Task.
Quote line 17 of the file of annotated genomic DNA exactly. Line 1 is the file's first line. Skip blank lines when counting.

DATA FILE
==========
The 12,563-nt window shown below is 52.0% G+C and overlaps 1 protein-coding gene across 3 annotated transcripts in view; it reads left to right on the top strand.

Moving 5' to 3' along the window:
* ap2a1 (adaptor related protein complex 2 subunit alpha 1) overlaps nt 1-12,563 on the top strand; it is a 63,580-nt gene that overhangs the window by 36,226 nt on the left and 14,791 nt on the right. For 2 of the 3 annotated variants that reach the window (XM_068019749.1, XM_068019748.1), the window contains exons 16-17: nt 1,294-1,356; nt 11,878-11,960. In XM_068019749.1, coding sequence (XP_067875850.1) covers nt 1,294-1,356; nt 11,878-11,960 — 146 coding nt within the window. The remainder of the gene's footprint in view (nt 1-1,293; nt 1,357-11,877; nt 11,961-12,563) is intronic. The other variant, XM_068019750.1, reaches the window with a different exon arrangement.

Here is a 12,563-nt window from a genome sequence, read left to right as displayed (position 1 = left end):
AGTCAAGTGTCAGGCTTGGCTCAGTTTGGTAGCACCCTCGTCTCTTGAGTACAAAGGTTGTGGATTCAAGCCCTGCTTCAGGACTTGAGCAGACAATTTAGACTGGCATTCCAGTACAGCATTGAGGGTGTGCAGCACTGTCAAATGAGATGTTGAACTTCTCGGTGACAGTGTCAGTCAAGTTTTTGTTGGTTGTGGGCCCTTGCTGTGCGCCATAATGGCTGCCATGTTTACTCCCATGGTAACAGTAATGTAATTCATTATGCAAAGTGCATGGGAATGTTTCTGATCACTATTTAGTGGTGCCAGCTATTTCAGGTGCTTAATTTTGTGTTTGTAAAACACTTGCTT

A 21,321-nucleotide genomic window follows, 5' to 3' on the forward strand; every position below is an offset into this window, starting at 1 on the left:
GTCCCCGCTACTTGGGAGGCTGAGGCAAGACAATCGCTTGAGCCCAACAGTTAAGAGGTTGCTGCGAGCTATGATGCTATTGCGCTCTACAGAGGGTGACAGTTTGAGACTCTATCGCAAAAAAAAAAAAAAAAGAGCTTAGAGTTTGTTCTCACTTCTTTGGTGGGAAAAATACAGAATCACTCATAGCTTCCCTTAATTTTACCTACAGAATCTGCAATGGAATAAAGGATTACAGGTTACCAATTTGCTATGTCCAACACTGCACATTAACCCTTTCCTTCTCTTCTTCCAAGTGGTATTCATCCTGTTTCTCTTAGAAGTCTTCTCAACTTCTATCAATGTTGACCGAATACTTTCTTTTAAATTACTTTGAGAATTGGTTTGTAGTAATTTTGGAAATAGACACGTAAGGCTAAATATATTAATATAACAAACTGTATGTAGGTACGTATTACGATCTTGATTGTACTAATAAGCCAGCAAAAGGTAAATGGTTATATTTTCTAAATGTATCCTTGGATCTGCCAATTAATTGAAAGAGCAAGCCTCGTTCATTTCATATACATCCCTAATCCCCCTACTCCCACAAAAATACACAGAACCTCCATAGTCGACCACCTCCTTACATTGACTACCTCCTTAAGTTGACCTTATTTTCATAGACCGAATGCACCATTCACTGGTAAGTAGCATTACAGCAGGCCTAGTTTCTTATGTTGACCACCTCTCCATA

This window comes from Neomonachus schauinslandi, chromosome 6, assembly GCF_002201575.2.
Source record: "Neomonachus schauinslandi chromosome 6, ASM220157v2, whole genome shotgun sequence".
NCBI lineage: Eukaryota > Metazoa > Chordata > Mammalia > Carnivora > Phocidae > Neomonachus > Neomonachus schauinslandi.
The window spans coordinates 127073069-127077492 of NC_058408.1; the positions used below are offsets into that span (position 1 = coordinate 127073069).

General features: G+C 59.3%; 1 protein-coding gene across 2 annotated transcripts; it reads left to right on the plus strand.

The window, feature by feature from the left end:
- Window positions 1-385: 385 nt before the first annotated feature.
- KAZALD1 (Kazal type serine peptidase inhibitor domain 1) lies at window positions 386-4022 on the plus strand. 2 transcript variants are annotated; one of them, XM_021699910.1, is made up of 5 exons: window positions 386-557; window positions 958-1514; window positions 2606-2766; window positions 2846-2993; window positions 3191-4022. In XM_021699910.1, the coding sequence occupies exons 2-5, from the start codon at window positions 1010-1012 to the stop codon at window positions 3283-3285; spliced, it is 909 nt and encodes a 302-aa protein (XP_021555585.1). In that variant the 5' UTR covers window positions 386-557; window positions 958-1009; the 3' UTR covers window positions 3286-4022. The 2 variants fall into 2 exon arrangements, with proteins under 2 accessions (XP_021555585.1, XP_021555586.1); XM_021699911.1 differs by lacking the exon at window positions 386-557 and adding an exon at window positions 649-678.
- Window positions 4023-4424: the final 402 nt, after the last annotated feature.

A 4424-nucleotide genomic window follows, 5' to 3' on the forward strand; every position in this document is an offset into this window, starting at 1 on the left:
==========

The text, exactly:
A 4424-nucleotide genomic window follows, 5' to 3' on the forward strand; every position in this document is an offset into this window, starting at 1 on the left: